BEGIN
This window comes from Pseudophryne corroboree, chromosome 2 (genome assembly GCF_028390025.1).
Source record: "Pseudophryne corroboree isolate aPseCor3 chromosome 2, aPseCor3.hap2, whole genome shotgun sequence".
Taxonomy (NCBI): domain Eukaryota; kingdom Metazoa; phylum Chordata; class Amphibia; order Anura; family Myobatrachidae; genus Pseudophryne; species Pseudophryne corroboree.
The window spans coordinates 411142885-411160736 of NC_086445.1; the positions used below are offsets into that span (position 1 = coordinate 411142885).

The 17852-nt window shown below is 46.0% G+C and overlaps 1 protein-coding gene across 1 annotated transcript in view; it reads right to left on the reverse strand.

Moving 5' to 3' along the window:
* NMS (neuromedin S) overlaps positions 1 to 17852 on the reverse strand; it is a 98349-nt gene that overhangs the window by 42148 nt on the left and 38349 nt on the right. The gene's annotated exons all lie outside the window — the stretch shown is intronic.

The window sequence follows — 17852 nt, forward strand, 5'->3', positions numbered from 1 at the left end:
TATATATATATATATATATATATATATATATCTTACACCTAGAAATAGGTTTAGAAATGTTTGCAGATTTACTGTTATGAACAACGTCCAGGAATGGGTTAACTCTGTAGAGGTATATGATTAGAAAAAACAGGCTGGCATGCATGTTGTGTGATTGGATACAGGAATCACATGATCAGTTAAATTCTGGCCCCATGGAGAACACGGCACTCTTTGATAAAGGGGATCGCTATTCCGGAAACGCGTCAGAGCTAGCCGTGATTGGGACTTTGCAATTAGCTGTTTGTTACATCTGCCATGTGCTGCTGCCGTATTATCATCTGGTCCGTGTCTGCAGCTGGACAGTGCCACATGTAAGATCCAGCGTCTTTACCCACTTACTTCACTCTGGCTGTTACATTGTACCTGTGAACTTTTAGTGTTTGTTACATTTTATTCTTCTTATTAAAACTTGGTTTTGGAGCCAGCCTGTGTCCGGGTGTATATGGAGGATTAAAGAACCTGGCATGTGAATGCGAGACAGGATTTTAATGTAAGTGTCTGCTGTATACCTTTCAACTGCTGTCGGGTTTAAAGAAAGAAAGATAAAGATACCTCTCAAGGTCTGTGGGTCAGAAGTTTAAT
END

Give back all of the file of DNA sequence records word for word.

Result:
This window comes from Pseudophryne corroboree, chromosome 2 (genome assembly GCF_028390025.1).
Source record: "Pseudophryne corroboree isolate aPseCor3 chromosome 2, aPseCor3.hap2, whole genome shotgun sequence".
Taxonomy (NCBI): domain Eukaryota; kingdom Metazoa; phylum Chordata; class Amphibia; order Anura; family Myobatrachidae; genus Pseudophryne; species Pseudophryne corroboree.
The window spans coordinates 411142885-411160736 of NC_086445.1; the positions used below are offsets into that span (position 1 = coordinate 411142885).

The 17852-nt window shown below is 46.0% G+C and overlaps 1 protein-coding gene across 1 annotated transcript in view; it reads right to left on the reverse strand.

Moving 5' to 3' along the window:
* NMS (neuromedin S) overlaps positions 1 to 17852 on the reverse strand; it is a 98349-nt gene that overhangs the window by 42148 nt on the left and 38349 nt on the right. The gene's annotated exons all lie outside the window — the stretch shown is intronic.

The window sequence follows — 17852 nt, forward strand, 5'->3', positions numbered from 1 at the left end:
TATATATATATATATATATATATATATATATCTTACACCTAGAAATAGGTTTAGAAATGTTTGCAGATTTACTGTTATGAACAACGTCCAGGAATGGGTTAACTCTGTAGAGGTATATGATTAGAAAAAACAGGCTGGCATGCATGTTGTGTGATTGGATACAGGAATCACATGATCAGTTAAATTCTGGCCCCATGGAGAACACGGCACTCTTTGATAAAGGGGATCGCTATTCCGGAAACGCGTCAGAGCTAGCCGTGATTGGGACTTTGCAATTAGCTGTTTGTTACATCTGCCATGTGCTGCTGCCGTATTATCATCTGGTCCGTGTCTGCAGCTGGACAGTGCCACATGTAAGATCCAGCGTCTTTACCCACTTACTTCACTCTGGCTGTTACATTGTACCTGTGAACTTTTAGTGTTTGTTACATTTTATTCTTCTTATTAAAACTTGGTTTTGGAGCCAGCCTGTGTCCGGGTGTATATGGAGGATTAAAGAACCTGGCATGTGAATGCGAGACAGGATTTTAATGTAAGTGTCTGCTGTATACCTTTCAACTGCTGTCGGGTTTAAAGAAAGAAAGATAAAGATACCTCTCAAGGTCTGTGGGTCAGAAGTTTAAT